Insurance Planning That Fits Your Life
You buy insurance to replace something you may lose, like income upon a loved one’s death or property as a result of an accident. Basically, the more you have to lose, the more reason you have to shift your financial risk to an insurance company. You may wonder how much coverage is right for you, but successfully managing risk isn’t just about the amount of insurance you carry. It’s also about choosing the right kind of insurance to fit your personal circumstances.
Consider these tips as you face insurance decisions throughout the important stages of your life:
You're just starting out.
If you’re young and single, with no dependents, and living on your own, these insurance policies may make the most sense:
Health - Enroll in your employer’s healthcare plan, if offered, or purchase a policy yourself. The Affordable Care Act of 2010 enables people seeking health insurance to search offerings and enroll online. Excessive medical costs can be incurred at any age, so it’s important to minimize that risk by being insured. If you pay for your own plan, think about creating a personal budget to help manage healthcare costs.
Auto - If you drive a car and you’re no longer eligible to stay on your parent’s auto policy, you must seek out this coverage. Today, it’s easy to get auto insurance quotes online and compare your options.
Renter's - If you rent an apartment or condominium, it’s a good idea to protect your personal property with this insurance. Your assets are usually more modest during this phase of your life, and renter’s coverage is often very affordable.
You tied the knot.
Once the marriage certificate is signed and the honeymoon is over, you may want to evaluate some additional insurance options:
Life – When you’re single without children, life insurance isn’t a priority because no one is financially dependent on you. But, that can change when you get married. Life insurance protects you and your spouse from personal hardship in the event of premature death. Many people start with group life insurance through an employer. You can also consider other types of individual life insurance that stay with you even if your employment ends:
Term Life – generally offers the most affordable rates and the most protection per premium dollar. Term policies guarantee a death benefit for a fixed period of time (the term), and most have increasing premiums as you get older or near the end of the term.
Whole Life – provides permanent protection for your entire life. Premiums typically remain fixed and are higher than other life policies because the death benefit is guaranteed for life. Some policies accumulate cash value at a fairly low guaranteed interest rate.
Universal Life – is a flexible variation of whole life insurance in that the premiums and death benefit amounts are adjustable according to your changing needs. Cash value builds at interest rates set by the insurer, and they are guaranteed not to fall below a minimum rate.
Variable Life – combines the features of whole life with the ability to invest in stock and bond funds held in the company’s separate account. Cash values and death benefit amounts can fluctuate because of the account’s exposure to market conditions.
Homeowner’s – If your married life includes a new home, this type of insurance is required in case an accident or event causes you to lose all or any part of the home and its contents. You can usually choose deductible and coverage amounts that fit your budget.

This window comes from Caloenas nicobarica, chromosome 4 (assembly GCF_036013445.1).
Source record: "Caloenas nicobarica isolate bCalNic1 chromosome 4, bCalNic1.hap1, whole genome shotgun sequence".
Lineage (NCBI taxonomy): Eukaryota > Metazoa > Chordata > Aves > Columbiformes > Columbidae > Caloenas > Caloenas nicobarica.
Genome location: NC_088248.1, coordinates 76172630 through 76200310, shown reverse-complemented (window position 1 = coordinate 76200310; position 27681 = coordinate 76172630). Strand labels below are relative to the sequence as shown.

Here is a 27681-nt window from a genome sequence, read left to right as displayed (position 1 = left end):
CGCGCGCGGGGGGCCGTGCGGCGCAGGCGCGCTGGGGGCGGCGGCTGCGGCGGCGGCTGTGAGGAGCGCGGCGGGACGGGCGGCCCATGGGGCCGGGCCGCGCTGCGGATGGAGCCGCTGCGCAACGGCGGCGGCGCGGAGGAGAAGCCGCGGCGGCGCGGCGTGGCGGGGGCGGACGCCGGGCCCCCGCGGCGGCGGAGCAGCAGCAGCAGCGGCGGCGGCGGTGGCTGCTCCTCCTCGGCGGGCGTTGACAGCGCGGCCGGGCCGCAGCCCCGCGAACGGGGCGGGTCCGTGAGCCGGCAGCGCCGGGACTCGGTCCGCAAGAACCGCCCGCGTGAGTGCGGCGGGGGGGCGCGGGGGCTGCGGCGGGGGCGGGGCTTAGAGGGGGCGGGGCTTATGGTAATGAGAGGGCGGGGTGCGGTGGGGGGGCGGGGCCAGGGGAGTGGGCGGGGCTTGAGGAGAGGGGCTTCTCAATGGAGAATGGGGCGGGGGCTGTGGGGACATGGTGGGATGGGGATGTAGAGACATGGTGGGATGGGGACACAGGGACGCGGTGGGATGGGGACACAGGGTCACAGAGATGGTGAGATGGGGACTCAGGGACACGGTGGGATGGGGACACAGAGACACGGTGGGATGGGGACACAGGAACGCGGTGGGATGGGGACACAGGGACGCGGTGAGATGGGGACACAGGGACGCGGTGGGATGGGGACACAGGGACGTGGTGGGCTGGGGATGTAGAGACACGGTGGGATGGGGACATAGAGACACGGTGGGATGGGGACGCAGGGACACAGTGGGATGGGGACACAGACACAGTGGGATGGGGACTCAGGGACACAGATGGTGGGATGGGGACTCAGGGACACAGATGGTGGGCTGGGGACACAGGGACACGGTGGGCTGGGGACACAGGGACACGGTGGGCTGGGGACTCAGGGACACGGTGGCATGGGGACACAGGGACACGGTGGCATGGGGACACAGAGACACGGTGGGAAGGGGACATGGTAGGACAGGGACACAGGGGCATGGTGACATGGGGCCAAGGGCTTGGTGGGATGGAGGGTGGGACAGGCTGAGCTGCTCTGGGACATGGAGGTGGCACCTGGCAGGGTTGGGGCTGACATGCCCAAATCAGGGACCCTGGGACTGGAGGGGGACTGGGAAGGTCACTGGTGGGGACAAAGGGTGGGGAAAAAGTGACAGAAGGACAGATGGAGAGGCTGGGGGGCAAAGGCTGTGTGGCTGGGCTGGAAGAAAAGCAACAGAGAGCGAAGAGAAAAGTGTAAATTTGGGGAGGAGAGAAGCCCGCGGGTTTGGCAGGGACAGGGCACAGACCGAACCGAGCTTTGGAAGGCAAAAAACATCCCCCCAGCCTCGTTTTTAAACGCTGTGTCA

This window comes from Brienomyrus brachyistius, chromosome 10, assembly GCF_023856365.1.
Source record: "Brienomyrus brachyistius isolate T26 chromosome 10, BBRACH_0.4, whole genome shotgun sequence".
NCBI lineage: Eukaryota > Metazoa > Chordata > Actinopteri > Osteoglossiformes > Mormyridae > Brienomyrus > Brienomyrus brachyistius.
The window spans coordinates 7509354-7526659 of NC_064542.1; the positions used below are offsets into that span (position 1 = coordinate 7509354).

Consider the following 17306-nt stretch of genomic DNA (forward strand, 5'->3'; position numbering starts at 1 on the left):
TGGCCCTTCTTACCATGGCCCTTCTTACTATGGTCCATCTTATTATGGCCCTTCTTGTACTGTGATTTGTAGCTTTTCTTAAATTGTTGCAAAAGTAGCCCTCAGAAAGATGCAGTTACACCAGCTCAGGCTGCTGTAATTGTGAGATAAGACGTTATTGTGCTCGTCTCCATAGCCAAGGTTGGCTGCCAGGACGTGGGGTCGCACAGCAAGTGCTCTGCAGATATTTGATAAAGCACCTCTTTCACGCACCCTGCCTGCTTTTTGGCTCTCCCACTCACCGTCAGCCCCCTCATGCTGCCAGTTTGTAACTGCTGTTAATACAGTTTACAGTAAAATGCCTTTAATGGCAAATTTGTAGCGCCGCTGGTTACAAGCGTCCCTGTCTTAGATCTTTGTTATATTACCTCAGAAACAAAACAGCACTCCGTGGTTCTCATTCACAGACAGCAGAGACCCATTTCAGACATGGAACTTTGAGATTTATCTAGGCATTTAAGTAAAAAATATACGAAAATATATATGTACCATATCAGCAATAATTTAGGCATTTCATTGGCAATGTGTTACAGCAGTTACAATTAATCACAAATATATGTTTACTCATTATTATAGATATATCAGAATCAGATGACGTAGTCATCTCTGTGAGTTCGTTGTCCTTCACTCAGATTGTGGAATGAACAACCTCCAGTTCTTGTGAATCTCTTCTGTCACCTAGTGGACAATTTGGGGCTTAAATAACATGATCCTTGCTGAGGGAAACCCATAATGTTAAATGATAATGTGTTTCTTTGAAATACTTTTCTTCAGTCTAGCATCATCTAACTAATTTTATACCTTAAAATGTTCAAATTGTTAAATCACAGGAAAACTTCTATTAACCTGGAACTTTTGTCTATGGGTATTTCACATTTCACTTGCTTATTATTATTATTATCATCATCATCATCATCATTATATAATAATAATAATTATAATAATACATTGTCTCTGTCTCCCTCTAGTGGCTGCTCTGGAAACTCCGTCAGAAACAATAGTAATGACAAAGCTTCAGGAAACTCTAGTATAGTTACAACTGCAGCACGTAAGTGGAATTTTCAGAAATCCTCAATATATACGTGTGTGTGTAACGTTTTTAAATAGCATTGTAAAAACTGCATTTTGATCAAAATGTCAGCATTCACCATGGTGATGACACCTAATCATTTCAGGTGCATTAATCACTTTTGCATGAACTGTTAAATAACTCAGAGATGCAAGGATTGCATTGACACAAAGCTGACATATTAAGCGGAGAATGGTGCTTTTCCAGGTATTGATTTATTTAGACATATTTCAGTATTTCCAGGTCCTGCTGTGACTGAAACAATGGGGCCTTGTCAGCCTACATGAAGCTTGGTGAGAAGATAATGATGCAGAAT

Your family is growing.
With the addition of your first child, or any future children for that matter, it’s wise to take a fresh look at your coverages:
Health - Add children to your health plan as soon as possible, to be sure they’re covered within your enrollment period.
Disability - Replacing your income becomes more important as the number of people who depend on it increases. Disability insurance replaces a portion of your income if you suffer a qualifying disability. This kind of insurance may be offered by employers, and generally, group rates are more affordable than individual rates. Instead of disability insurance, some people prefer to build an emergency fund for use in the event of disability.
Life - Now is the time to consider increasing your life insurance coverage to be prepared for the mounting costs of raising children. If one parent leaves a job to care for the children, you’ll need to calculate those costs, as well.
Legal - Some employers offer plans that cover legal fees associated with some common legal services. This can be valuable because insurance planning may intertwine with legal matters, like creating a trust for life insurance proceeds paid to minors or setting up guardianship arrangements.
Business - If you own a business, you know how closely it can be tied to your family’s security. That’s why it’s important to consider how insurance, like key person policies, fit into your business succession strategies.
You're approaching your golden years.
Whether you’re counting down to retirement or already living it, you have unique concerns when it comes to insurance:
Long-Term Care - After your children are grown, but before you retire, you may want to consider this kind of insurance. It helps pay for professional medical care in your home or at a facility, if you or your spouse face a long-term illness. The planning you do in your fifties can provide a meaningful benefit later in life when your budget tightens..
Health - You may need to consider supplemental medical insurance to cover costs that Medicare does not. There are many insurance providers that offer this coverage, and your advisor can help you determine what’s right for your situation.
Life - You likely need little to no life insurance at this phase of your life. Still, you may have existing policies that can play a role in your overall estate plan.